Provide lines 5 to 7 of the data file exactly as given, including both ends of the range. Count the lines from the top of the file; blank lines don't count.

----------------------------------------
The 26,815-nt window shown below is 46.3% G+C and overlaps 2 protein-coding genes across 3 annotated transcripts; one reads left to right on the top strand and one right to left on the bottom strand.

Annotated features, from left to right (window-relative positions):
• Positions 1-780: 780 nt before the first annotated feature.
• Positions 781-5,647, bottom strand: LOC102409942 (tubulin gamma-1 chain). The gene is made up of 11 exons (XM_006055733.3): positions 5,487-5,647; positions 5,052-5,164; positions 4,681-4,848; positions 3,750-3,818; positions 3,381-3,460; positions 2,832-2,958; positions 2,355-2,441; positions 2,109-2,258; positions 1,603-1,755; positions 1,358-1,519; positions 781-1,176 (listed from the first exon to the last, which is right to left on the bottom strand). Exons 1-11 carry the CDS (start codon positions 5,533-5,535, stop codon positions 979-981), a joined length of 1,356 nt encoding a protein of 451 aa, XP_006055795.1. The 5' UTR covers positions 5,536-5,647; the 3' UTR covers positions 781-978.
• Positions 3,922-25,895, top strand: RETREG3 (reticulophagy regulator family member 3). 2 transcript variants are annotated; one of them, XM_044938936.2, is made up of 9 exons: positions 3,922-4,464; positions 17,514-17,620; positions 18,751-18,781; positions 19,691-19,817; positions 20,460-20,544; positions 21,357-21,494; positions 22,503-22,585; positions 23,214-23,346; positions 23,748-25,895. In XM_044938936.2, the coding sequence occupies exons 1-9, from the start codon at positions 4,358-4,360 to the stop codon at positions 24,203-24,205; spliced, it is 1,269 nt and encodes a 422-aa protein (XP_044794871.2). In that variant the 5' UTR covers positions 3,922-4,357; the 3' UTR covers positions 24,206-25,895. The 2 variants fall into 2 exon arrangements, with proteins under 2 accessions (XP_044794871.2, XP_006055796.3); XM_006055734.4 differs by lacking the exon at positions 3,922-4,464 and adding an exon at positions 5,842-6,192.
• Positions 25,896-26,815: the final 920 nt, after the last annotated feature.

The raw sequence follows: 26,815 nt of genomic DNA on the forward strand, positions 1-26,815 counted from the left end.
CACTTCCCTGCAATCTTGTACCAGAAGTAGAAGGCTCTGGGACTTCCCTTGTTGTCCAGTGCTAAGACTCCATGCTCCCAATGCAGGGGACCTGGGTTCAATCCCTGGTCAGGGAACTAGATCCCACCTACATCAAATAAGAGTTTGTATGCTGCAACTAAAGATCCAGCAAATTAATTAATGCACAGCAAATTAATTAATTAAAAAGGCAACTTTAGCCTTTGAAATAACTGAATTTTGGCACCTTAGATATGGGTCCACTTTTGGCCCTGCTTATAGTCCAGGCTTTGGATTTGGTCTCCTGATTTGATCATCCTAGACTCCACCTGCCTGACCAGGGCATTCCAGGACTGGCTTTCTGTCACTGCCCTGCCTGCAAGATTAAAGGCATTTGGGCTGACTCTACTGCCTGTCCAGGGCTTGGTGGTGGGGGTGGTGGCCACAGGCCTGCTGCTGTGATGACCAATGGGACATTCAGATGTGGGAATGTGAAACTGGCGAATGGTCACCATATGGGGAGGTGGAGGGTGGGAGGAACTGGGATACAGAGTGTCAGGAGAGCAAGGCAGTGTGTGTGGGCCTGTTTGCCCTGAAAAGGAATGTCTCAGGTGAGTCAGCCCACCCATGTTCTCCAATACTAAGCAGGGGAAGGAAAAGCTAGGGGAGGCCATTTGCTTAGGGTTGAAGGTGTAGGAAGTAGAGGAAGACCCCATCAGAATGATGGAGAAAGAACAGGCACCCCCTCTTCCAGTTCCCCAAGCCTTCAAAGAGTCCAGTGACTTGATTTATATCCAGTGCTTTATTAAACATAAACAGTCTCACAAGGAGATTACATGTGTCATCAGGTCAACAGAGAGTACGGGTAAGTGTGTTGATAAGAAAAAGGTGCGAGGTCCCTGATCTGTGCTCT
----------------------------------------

• Positions 3,922-25,895, top strand: RETREG3 (reticulophagy regulator family member 3). 2 transcript variants are annotated; one of them, XM_044938936.2, is made up of 9 exons: positions 3,922-4,464; positions 17,514-17,620; positions 18,751-18,781; positions 19,691-19,817; positions 20,460-20,544; positions 21,357-21,494; positions 22,503-22,585; positions 23,214-23,346; positions 23,748-25,895. In XM_044938936.2, the coding sequence occupies exons 1-9, from the start codon at positions 4,358-4,360 to the stop codon at positions 24,203-24,205; spliced, it is 1,269 nt and encodes a 422-aa protein (XP_044794871.2). In that variant the 5' UTR covers positions 3,922-4,357; the 3' UTR covers positions 24,206-25,895. The 2 variants fall into 2 exon arrangements, with proteins under 2 accessions (XP_044794871.2, XP_006055796.3); XM_006055734.4 differs by lacking the exon at positions 3,922-4,464 and adding an exon at positions 5,842-6,192.
• Positions 25,896-26,815: the final 920 nt, after the last annotated feature.

The raw sequence follows: 26,815 nt of genomic DNA on the forward strand, positions 1-26,815 counted from the left end.